Nigerian Islamic extremist group Boko Haram has grown from a group of bloodthirsty vandals to a real possibility for the new face of Nigeria over the course of this year. After seizing Bama, a town of about 5,000 people, a few days ago, residents are now fleeing the north-east state capital of Maiduguri as Boko Haram closes in, reported The Guardian.
Refugees have been accumulating as they flee from town to town, trying to escape the Boko Haram’s reign of terror over Nigeria. Around 26,500 citizens ran to Maiduguri after Bama was taken earlier this week, bringing the total number of displaced Nigerians to 650,000, according to the United Nation’s refugee agency. Human rights workers believe that 1.5 million have abandoned their homes, including those who are currently living with other Nigerians, reported The Guardian.
Maiduguri, with a population of around one million, could signify the greatest boon yet for Boko Haram. The Economist reported the recent string of attacks gives the appearance that Boko Haram is no longer just attacking villages to take young men and women for slaves and converts — they are actively trying to make strategic gains on Nigerian territory in order put the country under sharia law. Much like ISIS in Iraq, the organization’s goals appear to be complete domination of the area.
Last Sunday, Boko Haram’s leader Abubakar Shekau released a nearly hour-long video boasting of the group’s advances.
“Thanks to Allah who gave victory to our brethren in [the town of] Gwoza and made it part of the Islamic Caliphate.”
International authorities have openly doubted the Nigerian army’s ability to get the conflict under control, despite posturing from the armed forces who attempt to reassure Nigerians that the situation is under control. Eight months ago, Chief of Defense Alex Badeh took his position with the vow that Boko Haram was on its way out, reported News 24.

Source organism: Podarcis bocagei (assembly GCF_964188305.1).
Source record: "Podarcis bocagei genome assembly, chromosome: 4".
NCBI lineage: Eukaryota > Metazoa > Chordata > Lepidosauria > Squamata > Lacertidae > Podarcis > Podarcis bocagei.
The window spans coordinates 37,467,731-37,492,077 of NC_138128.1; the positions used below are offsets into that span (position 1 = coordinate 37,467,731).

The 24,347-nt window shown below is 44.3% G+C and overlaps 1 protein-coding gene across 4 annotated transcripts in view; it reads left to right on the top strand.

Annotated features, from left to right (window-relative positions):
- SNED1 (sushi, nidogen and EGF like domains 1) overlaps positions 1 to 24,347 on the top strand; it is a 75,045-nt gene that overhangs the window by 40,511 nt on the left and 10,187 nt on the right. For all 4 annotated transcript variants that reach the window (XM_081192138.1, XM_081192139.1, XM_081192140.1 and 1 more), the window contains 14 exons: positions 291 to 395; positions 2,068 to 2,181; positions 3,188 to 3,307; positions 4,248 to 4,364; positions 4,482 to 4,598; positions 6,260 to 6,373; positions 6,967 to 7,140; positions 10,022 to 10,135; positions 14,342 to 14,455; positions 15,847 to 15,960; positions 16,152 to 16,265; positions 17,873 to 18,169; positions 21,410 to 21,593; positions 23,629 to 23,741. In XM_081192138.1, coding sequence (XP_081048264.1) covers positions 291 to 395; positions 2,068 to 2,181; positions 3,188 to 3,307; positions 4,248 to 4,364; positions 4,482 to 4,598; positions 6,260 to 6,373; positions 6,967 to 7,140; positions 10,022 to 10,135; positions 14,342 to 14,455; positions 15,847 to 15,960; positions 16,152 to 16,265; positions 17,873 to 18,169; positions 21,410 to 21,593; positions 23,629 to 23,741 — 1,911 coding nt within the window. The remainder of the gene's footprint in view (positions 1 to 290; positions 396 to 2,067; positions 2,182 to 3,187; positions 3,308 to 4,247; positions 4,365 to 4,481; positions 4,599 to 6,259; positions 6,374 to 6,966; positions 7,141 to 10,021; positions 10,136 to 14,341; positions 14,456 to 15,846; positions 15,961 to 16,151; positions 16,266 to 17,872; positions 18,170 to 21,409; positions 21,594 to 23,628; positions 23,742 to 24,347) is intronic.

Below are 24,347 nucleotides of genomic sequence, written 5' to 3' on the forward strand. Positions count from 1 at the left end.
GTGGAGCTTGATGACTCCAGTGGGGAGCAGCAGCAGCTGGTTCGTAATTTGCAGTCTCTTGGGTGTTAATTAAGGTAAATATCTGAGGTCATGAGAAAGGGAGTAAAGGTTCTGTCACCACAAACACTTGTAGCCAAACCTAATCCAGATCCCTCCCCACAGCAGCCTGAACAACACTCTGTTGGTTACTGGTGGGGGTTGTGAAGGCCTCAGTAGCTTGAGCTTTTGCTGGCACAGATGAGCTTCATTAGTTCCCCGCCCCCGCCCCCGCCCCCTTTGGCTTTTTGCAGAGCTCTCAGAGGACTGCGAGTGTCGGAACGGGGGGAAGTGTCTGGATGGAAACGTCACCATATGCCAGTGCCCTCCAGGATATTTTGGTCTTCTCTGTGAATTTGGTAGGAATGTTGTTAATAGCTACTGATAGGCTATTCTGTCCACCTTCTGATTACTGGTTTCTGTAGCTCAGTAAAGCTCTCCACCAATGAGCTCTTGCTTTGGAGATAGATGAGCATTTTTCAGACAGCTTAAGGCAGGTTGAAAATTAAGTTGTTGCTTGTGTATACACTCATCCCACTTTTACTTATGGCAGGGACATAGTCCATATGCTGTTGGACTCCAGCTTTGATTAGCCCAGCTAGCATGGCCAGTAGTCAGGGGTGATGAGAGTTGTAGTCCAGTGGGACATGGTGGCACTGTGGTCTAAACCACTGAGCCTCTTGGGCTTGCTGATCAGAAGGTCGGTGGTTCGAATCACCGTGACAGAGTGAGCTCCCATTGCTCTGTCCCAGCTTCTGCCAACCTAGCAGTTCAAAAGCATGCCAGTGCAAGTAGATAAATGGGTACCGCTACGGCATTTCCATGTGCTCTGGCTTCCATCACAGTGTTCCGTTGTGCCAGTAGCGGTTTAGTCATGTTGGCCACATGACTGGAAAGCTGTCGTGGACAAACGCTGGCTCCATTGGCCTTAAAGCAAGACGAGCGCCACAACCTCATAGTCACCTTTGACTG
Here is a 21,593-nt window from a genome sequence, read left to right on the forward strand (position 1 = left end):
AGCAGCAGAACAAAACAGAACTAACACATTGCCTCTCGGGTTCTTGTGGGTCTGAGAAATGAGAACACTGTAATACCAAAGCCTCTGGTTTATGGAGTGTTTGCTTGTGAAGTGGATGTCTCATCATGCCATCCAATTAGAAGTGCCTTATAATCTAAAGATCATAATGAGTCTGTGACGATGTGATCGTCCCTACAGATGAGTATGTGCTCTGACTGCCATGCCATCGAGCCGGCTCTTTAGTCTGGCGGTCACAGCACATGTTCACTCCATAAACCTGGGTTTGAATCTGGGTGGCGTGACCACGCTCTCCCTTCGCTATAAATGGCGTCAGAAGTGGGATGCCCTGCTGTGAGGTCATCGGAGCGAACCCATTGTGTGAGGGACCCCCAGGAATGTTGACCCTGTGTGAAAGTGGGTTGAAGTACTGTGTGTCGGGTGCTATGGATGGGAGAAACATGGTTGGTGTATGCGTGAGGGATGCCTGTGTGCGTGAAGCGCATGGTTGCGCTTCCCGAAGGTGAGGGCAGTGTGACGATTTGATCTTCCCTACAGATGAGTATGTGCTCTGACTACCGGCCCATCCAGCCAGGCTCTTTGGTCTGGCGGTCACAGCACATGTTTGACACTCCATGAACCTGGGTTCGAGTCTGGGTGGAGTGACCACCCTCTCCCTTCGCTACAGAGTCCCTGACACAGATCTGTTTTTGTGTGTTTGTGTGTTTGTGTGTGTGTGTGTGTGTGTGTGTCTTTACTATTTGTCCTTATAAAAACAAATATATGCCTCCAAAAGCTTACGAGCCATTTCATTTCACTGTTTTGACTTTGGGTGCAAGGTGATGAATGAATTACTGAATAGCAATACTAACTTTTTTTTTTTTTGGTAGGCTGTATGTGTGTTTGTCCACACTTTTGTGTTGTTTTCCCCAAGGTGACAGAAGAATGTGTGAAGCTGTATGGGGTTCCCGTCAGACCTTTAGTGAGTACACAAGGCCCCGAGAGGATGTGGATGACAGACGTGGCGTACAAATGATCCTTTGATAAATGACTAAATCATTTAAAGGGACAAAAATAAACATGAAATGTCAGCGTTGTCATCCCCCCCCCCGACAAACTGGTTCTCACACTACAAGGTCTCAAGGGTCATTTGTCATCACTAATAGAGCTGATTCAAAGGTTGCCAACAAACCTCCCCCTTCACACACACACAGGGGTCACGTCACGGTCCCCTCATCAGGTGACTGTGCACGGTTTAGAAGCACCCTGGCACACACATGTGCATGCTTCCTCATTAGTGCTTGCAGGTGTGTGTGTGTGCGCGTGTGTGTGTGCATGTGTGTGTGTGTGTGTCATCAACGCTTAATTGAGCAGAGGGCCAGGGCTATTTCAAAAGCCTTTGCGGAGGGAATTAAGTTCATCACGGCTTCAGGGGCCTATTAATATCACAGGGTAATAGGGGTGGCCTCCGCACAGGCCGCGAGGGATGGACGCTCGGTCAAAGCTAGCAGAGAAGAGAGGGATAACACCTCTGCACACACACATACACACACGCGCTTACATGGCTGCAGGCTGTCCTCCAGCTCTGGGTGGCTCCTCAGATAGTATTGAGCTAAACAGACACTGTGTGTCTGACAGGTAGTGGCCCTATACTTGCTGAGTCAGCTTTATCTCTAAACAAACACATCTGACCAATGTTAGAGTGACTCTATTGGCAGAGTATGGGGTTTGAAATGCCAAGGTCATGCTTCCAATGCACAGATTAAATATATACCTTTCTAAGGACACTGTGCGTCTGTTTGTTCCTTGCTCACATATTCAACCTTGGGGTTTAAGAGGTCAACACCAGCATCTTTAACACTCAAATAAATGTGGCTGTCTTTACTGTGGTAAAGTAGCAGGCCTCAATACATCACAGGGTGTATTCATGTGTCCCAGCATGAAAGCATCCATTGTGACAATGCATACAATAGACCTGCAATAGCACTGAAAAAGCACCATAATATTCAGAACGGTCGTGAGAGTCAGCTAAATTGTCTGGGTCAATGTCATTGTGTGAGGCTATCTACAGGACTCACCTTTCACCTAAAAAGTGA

“If we do our work cohesively, I can tell you we will finish that thing [the counter-insurgency] in no time.”
In contrast to Badeh’s assurances, the Nigerian army appears to actually be losing strength. Many soldiers have defected despite a nearly $30 billion budget for the armed forces and 80,000 personnel on active duty, with 86,000 paramilitaries. Boko Haram’s membership is currently estimated between 6,000 and 8,000. A former military officer who was actively a part of the January 1966 coup d’état expressed shock at the weak response.
“This is not the military that we used to know… How can a rag-tag group of dissidents overpower trained Nigerian soldiers? It is shameful. Our military are just wallowing in self-denial.”
Nigerians sensing the losing battle that the country is fighting against Boko Haram have begun to exit the country altogether. Cameroon gained at least 9,000 refugees over a 10-day period in the last two weeks alone. Niger also added another 2,000 to the 50,000 refugees they have had to take in after Boko Haram’s violent campaign began gaining speed just over a year ago, reported The Economist.
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